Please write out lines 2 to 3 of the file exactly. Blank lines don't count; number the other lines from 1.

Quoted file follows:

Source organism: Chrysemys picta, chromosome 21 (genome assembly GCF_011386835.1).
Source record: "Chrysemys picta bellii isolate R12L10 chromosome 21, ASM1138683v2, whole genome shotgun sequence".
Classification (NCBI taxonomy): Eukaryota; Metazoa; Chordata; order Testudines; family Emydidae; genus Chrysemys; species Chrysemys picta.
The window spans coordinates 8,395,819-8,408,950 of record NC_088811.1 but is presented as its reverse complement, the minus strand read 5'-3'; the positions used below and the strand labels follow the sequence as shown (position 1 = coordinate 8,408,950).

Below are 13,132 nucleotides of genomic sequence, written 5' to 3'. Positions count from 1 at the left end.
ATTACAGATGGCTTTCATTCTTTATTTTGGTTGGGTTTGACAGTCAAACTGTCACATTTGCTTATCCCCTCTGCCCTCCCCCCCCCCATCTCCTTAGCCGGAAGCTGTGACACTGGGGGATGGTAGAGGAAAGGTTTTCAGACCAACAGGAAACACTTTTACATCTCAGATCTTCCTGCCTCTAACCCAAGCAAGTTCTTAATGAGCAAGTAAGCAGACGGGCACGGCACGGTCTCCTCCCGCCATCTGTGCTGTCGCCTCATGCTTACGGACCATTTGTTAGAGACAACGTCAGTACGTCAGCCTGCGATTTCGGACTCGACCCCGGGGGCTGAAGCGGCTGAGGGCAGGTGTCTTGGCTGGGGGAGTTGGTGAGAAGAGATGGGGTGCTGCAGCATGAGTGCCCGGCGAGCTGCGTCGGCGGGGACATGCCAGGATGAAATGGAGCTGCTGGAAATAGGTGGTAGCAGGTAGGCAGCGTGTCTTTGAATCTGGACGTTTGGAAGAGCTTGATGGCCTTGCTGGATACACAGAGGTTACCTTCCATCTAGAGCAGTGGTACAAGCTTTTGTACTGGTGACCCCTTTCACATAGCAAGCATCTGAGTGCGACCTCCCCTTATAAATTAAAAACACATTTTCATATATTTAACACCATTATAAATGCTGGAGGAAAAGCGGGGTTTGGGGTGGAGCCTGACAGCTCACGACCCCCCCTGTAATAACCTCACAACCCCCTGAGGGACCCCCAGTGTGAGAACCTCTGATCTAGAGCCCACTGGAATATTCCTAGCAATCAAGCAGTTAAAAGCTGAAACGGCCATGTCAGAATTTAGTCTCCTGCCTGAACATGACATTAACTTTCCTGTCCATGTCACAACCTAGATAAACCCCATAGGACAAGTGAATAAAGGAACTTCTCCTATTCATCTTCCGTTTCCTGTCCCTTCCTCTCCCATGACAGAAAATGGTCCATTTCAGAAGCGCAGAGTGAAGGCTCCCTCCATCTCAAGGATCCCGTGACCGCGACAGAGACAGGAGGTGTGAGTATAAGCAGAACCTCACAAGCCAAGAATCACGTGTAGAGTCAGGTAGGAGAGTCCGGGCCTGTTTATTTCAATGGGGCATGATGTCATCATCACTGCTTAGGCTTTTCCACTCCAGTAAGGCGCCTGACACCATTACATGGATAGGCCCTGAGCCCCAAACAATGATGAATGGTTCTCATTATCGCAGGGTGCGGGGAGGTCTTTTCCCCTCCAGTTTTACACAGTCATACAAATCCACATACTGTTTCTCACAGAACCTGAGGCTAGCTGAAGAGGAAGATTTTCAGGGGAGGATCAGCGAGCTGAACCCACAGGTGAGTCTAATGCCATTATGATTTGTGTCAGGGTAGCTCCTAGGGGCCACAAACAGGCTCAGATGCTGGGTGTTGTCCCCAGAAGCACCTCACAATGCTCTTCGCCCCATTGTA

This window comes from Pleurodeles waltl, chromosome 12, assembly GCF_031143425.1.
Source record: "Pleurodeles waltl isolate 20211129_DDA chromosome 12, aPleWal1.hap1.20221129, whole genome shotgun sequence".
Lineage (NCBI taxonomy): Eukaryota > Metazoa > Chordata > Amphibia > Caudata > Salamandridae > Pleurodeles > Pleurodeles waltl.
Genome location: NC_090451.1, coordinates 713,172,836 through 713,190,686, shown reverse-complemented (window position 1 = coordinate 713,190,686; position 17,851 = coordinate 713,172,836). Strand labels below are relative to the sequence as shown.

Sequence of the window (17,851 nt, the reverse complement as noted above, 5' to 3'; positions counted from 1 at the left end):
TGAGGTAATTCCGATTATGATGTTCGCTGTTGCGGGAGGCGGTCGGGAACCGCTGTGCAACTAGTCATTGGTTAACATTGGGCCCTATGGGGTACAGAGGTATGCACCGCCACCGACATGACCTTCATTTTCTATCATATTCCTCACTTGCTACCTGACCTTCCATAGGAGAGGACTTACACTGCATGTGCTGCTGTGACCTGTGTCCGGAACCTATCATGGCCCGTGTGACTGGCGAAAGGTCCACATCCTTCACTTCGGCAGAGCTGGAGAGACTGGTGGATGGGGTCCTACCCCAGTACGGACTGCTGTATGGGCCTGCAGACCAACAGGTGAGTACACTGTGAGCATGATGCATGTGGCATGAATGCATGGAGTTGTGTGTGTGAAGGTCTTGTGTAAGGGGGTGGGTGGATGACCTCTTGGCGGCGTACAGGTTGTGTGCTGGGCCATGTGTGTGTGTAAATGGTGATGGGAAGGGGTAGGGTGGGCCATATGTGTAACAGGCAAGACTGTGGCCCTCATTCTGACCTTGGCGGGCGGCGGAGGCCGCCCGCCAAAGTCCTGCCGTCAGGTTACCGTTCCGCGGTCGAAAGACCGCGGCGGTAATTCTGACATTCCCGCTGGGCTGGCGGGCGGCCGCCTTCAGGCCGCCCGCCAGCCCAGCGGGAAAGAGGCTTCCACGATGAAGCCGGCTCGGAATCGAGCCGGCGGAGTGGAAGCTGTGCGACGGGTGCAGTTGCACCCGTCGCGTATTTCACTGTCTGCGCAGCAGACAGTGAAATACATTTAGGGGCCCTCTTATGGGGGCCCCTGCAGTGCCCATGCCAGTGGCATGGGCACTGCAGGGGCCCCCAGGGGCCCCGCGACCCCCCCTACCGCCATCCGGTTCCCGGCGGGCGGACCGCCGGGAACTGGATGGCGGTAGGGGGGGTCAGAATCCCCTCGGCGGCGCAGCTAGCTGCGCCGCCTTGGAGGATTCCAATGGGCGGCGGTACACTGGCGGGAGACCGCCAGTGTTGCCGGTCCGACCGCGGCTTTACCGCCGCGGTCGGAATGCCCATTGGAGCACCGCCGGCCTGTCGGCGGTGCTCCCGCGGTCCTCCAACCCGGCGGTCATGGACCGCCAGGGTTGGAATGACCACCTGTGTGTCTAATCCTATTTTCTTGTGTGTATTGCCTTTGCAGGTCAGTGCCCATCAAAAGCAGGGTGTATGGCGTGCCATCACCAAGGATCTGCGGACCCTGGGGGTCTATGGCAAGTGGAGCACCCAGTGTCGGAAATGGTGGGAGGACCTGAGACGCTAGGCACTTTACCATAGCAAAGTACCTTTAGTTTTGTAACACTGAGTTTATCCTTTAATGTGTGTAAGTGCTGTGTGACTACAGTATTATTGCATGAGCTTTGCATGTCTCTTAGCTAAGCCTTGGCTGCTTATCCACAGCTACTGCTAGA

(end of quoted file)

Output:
Source record: "Chrysemys picta bellii isolate R12L10 chromosome 21, ASM1138683v2, whole genome shotgun sequence".
Classification (NCBI taxonomy): Eukaryota; Metazoa; Chordata; order Testudines; family Emydidae; genus Chrysemys; species Chrysemys picta.